Narrative In The Outsiders

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In 1967, Viking Press first published the book The Outsiders by S.E. Hinton. S.E. Hinton began to write her book at the age of fifteen, and published it when she was just 17 years old. The Outsiders is a young adult fiction book following two rival gangs — ‘The Greasers’ and ‘The Socs’. The story is told as a first-person narrative through the voice of Ponyboy Curtis, the youngest member of The Greasers, and dwells into a life changing incident that occurs, and the tragic events that follow.
Ponyboy Curtis, the youngest member of the Greasers, is the protagonist of The Outsiders. Ponyboy describes himself as decent looking, but not as good-looking as his elder brother, Sodapop. Although Ponyboy sees himself only as average looking, others say that he is above average with “light-brown, almost-red hair and greenish-gray eyes.” His hair is “longer than …show more content…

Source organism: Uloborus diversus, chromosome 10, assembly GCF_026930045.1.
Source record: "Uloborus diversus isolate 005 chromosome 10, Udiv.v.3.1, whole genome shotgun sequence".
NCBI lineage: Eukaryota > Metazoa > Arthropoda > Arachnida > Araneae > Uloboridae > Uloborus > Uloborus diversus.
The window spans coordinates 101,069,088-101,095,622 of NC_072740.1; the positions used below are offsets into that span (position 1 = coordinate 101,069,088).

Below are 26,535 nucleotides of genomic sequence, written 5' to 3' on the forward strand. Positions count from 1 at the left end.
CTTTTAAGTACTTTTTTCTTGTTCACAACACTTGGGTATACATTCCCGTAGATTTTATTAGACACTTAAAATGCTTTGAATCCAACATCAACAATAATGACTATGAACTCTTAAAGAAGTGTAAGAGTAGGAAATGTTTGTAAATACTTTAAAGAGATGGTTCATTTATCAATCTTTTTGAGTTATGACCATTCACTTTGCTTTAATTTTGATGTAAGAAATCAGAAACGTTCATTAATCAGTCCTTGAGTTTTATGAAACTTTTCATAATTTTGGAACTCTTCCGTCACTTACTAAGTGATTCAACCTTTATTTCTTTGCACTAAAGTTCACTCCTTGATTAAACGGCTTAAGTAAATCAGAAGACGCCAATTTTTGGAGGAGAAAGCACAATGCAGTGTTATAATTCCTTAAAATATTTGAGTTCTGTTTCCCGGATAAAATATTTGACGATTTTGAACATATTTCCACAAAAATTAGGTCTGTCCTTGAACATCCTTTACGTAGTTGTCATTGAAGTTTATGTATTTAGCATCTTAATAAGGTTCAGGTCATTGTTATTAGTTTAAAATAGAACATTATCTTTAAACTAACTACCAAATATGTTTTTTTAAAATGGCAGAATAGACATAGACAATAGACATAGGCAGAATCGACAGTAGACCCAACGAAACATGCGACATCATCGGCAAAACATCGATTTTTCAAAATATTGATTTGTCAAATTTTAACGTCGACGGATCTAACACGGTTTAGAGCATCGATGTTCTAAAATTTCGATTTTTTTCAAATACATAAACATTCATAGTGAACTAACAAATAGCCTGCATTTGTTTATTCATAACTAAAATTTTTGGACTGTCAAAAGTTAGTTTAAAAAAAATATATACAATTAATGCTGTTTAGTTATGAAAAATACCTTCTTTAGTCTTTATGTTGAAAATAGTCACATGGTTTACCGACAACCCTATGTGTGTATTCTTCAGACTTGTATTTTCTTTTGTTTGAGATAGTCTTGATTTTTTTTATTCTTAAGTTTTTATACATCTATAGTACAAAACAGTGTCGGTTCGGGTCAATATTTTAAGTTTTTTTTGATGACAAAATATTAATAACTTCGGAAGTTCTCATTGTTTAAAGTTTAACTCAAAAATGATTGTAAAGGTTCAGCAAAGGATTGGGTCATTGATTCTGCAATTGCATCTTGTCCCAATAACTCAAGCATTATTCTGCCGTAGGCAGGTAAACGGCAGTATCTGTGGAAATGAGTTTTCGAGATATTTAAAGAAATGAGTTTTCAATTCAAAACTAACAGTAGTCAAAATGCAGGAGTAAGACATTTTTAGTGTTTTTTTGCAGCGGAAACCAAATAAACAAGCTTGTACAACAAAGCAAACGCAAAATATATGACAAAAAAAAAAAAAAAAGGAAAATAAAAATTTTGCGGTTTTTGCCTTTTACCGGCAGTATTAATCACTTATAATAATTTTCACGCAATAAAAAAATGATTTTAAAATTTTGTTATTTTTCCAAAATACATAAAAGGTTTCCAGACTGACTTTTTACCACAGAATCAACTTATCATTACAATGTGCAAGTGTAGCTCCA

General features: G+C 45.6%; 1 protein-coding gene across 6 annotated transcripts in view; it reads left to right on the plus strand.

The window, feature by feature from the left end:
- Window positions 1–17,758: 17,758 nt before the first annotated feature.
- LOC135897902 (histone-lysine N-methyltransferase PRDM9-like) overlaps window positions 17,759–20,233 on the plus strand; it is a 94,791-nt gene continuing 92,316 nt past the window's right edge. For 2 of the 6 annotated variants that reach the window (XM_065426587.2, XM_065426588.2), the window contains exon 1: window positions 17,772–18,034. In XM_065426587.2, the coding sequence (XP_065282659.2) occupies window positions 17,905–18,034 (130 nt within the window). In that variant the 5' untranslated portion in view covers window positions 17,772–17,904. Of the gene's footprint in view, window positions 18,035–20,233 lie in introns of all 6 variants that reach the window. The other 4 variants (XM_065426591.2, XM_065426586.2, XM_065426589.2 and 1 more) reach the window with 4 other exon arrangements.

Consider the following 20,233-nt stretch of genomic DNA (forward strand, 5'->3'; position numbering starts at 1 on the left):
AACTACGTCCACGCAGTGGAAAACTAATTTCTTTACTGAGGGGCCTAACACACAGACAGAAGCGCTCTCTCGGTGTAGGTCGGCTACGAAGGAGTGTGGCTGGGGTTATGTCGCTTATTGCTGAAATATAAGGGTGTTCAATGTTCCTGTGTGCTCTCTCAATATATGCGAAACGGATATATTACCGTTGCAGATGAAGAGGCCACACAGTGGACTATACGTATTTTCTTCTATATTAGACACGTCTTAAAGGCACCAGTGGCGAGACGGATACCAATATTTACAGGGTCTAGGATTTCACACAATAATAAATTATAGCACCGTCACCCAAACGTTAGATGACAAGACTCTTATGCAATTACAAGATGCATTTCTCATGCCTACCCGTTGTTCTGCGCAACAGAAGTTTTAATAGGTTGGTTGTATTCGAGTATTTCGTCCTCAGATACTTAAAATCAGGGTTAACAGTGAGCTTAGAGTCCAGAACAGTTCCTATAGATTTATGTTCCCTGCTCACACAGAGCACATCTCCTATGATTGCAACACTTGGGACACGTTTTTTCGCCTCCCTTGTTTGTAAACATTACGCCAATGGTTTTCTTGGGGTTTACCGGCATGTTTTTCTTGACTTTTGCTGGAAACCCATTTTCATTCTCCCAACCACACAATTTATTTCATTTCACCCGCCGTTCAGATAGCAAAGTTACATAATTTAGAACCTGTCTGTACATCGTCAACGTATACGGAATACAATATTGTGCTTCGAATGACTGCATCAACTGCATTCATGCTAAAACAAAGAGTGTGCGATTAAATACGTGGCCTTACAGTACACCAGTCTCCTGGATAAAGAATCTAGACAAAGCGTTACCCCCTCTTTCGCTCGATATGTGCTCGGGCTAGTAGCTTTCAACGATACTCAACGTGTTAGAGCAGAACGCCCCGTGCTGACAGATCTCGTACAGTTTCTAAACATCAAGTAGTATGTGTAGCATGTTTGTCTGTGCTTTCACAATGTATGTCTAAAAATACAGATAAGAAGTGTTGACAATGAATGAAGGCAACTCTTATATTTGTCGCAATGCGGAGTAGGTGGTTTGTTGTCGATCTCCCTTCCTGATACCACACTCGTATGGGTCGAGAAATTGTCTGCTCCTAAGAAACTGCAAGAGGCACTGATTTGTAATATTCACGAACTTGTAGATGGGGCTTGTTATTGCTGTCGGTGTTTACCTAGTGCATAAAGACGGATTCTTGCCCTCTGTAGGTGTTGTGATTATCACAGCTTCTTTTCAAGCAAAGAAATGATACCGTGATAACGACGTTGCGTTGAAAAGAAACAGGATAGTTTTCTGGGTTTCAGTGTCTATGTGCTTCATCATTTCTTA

For example, when Ponyboy met Sherri, he felt like it was easy to talk to her and although he didn’t believe it yet, further into the story, he begins to believe that not all Socs are the same. After the boys meet Sherri and Marcia, their lives change completely as they need to go on the run after Johnny murders Bob - the Soc who was drowning Ponyboy in the fountain. Another change that can be seen is Ponyboy’s understanding of his brother Darry. Ponyboy matures quite a bit after everything that occurs from his encounter with Sherri till the time they spent hiding in the church after Bob’s death. On his return, with his new-found maturity, Ponyboy begins to understand Darry better and realizes that he truly does love him. A major change that happened to Ponyboy was the death of his best friend, the pet of the gang - Johnny. The loss caused a lot of trauma for him, even forcing himself to pretend it never happened and that Johnny was still alive for some

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